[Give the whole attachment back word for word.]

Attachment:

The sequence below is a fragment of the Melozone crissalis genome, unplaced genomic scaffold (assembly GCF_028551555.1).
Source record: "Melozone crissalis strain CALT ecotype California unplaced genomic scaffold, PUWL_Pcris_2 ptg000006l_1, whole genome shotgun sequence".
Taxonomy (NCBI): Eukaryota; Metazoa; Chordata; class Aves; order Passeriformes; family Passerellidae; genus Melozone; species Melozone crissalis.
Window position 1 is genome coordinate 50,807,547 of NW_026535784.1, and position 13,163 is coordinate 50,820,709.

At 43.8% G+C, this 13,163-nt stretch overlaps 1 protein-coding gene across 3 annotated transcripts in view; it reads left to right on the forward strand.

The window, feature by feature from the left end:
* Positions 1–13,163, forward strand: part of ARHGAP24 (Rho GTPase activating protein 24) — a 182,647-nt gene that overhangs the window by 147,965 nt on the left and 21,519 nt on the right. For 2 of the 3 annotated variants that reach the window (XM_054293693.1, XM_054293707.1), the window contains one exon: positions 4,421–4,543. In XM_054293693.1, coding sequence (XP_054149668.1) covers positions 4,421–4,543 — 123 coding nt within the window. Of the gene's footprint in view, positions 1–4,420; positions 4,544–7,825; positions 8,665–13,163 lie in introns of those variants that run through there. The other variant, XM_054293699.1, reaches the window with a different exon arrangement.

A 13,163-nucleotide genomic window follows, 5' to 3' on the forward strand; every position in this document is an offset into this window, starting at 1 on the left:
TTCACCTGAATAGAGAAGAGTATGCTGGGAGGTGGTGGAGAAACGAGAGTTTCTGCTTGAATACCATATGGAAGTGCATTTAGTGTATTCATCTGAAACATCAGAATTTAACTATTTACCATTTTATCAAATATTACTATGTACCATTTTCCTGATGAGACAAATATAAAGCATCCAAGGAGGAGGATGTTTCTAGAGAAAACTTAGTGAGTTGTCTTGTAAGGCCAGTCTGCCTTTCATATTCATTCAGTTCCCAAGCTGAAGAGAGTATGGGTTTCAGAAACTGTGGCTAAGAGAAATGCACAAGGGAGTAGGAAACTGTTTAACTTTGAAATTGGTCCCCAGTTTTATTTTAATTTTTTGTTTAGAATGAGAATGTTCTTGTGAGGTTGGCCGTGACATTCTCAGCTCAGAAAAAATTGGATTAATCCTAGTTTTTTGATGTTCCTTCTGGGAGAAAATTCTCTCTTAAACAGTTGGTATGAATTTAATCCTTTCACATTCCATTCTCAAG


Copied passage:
The sequence below is a fragment of the Melozone crissalis genome, unplaced genomic scaffold (assembly GCF_028551555.1).
Source record: "Melozone crissalis strain CALT ecotype California unplaced genomic scaffold, PUWL_Pcris_2 ptg000006l_1, whole genome shotgun sequence".
Taxonomy (NCBI): Eukaryota; Metazoa; Chordata; class Aves; order Passeriformes; family Passerellidae; genus Melozone; species Melozone crissalis.
Window position 1 is genome coordinate 50,807,547 of NW_026535784.1, and position 13,163 is coordinate 50,820,709.

At 43.8% G+C, this 13,163-nt stretch overlaps 1 protein-coding gene across 3 annotated transcripts in view; it reads left to right on the forward strand.

The window, feature by feature from the left end:
* Positions 1–13,163, forward strand: part of ARHGAP24 (Rho GTPase activating protein 24) — a 182,647-nt gene that overhangs the window by 147,965 nt on the left and 21,519 nt on the right. For 2 of the 3 annotated variants that reach the window (XM_054293693.1, XM_054293707.1), the window contains one exon: positions 4,421–4,543. In XM_054293693.1, coding sequence (XP_054149668.1) covers positions 4,421–4,543 — 123 coding nt within the window. Of the gene's footprint in view, positions 1–4,420; positions 4,544–7,825; positions 8,665–13,163 lie in introns of those variants that run through there. The other variant, XM_054293699.1, reaches the window with a different exon arrangement.

A 13,163-nucleotide genomic window follows, 5' to 3' on the forward strand; every position in this document is an offset into this window, starting at 1 on the left:
TTCACCTGAATAGAGAAGAGTATGCTGGGAGGTGGTGGAGAAACGAGAGTTTCTGCTTGAATACCATATGGAAGTGCATTTAGTGTATTCATCTGAAACATCAGAATTTAACTATTTACCATTTTATCAAATATTACTATGTACCATTTTCCTGATGAGACAAATATAAAGCATCCAAGGAGGAGGATGTTTCTAGAGAAAACTTAGTGAGTTGTCTTGTAAGGCCAGTCTGCCTTTCATATTCATTCAGTTCCCAAGCTGAAGAGAGTATGGGTTTCAGAAACTGTGGCTAAGAGAAATGCACAAGGGAGTAGGAAACTGTTTAACTTTGAAATTGGTCCCCAGTTTTATTTTAATTTTTTGTTTAGAATGAGAATGTTCTTGTGAGGTTGGCCGTGACATTCTCAGCTCAGAAAAAATTGGATTAATCCTAGTTTTTTGATGTTCCTTCTGGGAGAAAATTCTCTCTTAAACAGTTGGTATGAATTTAATCCTTTCACATTCCATTCTCAAG